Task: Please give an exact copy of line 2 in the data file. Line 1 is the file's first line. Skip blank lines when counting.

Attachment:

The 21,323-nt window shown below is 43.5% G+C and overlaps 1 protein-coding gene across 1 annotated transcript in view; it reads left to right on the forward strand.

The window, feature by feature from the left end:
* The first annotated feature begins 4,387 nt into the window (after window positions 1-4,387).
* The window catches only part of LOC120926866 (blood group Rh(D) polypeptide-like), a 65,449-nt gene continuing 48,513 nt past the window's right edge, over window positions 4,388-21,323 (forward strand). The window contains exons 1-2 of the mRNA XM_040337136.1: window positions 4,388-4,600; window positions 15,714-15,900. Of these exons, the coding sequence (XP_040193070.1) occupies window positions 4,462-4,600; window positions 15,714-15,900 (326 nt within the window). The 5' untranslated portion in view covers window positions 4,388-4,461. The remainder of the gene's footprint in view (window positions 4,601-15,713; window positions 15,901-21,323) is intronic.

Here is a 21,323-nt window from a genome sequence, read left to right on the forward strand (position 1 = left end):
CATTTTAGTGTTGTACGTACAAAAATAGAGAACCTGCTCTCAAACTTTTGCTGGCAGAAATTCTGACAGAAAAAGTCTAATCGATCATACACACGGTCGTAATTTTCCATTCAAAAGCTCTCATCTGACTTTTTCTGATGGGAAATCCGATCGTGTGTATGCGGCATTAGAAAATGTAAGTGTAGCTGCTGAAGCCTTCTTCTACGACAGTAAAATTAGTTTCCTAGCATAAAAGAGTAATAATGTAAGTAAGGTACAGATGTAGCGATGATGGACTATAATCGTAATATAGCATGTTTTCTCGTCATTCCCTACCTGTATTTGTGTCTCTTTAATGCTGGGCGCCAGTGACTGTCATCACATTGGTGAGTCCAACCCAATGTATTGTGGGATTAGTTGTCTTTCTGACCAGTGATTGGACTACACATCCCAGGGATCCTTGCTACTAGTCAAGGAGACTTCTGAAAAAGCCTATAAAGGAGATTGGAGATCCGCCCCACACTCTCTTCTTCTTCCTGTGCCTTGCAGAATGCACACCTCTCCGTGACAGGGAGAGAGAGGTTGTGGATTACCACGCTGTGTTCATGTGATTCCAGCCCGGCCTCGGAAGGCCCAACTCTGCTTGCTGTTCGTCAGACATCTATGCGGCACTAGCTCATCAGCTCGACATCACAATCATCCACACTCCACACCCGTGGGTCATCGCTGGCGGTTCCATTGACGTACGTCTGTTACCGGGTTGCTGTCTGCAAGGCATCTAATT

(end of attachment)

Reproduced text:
The window, feature by feature from the left end: